• COVID-19 has sickened 83,652 worldwide in 51 countries. New infections in China have slowed.
  • Denmark, Estonia, Lithuania, Netherlands and Nigeria reported their first cases
  • United Airlines canceled flights to China through April and said it would cutback flights to other Asian destinations

U.S. Federal Reserve Chairman Jerome Powell pledged Friday the central bank would to everything possible to mitigate the effects the coronavirus is having on the economy as the World Health Organization increased its risk assessment for a global pandemic to very high.

Powell’s statement came as Wall Street posted their worst week since the 2008 financial crisis and knocking stocks into a correction. The sell-off was fueled by worry failure to contain COVID-19 would hurt corporate profits and economic growth. The S&P 500 ended more than 11% lower from its peak. Only one S&P stock, Regeneron Pharmaceuticals Inc. (REGN), finished higher, up 8% on its effort to develop a treatment for the virus. The Dow Jones Industrial Average was 13% lower.

WHO reported 83,652 people have been sickened by the virus worldwide, 4,691 in 51 countries outside China. Of those who developed the virus, 2,858 have died. The spread of the disease is now three times higher outside China, the epicenter of the outbreak, than inside.

WHO Director-General Tedros Adhanom Ghebreyesus said in the past 24 hours Denmark, Estonia, Lithuania, Netherlands and Nigeria joined the list of affected countries, bringing the total to 51.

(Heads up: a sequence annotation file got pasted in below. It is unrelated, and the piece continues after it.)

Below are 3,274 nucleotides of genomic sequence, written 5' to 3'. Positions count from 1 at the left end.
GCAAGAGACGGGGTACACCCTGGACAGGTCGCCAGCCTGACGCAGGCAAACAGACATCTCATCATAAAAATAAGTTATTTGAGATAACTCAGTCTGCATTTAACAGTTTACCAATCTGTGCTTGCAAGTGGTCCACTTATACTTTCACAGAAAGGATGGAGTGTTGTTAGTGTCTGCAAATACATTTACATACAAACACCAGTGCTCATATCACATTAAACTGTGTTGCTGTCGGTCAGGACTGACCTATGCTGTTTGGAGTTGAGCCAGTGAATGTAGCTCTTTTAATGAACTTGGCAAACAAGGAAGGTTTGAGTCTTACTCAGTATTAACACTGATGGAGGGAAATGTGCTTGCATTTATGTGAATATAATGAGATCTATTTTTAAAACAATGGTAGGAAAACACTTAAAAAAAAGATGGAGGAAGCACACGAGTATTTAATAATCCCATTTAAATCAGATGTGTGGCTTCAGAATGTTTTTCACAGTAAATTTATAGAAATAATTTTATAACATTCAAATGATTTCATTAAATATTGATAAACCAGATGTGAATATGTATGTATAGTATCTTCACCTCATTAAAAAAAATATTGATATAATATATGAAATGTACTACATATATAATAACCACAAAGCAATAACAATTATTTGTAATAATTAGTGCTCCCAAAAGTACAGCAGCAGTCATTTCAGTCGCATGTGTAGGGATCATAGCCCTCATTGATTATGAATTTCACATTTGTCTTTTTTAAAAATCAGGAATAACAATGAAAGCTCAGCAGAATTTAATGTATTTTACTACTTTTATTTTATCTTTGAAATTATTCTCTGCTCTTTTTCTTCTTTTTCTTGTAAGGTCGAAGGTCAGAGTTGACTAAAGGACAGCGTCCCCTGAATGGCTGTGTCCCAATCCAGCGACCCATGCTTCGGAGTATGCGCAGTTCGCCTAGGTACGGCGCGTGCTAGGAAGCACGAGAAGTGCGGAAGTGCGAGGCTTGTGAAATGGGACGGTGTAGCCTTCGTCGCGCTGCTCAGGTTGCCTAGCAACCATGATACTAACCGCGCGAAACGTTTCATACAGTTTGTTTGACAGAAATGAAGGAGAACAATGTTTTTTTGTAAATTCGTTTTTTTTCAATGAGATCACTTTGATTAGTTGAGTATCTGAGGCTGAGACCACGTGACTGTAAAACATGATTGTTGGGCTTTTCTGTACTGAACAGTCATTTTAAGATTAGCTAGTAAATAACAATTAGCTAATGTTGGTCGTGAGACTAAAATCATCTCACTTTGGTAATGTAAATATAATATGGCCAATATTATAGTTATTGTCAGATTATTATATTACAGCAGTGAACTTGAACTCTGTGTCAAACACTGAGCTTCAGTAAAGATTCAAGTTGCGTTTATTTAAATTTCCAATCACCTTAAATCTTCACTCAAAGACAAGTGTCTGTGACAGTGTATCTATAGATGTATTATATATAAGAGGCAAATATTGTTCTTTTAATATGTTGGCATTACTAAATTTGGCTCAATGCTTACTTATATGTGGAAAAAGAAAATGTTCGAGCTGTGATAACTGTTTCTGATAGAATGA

But on a more positive note, “We do not see evidence as yet that the virus is spreading freely in communities. As long as that’s the case, we still have a chance of containing this virus.”

He said though the chances of a global pandemic is now very high, Tedros said WHO is not yet ready to make that declaration.

“Our greatest enemy right now is not the virus itself. It’s fear, rumors and stigma. And our greatest assets are facts, reason and solidarity,” he said.

Powell tried to allay fears the virus would damage the economy.

“The fundamentals of the U.S. economy remain strong,” Powell said in a statement. “However, the coronavirus poses evolving risks to economic activity. The Federal Reserve is closely monitoring developments and their implications for the economic outlook. We will use our tools and act as appropriate to support the economy.”

Analysts said investors already were pricing in a quarter percentage point cut in interest rates ahead of the Fed’s March 17-18 meeting. The federal funds rate is currently 1.75%.

White House Chief of Staff Mick Mulvaney told conservatives gathered outside Washington for the Conservative Political Action Conference schools likely would close and travel would be disrupted by the virus.

United Airlines (UAL) extended its cancellation of all flights between the U.S. and China through April and also announced plans to reduce service to Tokyo and Osaka, Japan, as well as Singapore and Seoul. Flights to China were suspended earlier this month.

“It is a fast-moving situation,” United spokeswoman Leslie Scott said. “We are in daily contact with the CDC and other global health organizations as we continue to evaluate our schedule.”

The airline said demand for its Asian routes outside China has dropped 75% as a result of the coronavirus outbreak.

Lufthansa said it would ground 10 more plans bringing to 23 the number taken out of service as a result of the outbreak. The airline also was considering a reduction in workers' hours.

The virus has resulted in the cancellation of at least 347,414 flights from airline schedules since Jan. 24, travel analytics firm Cirium reported.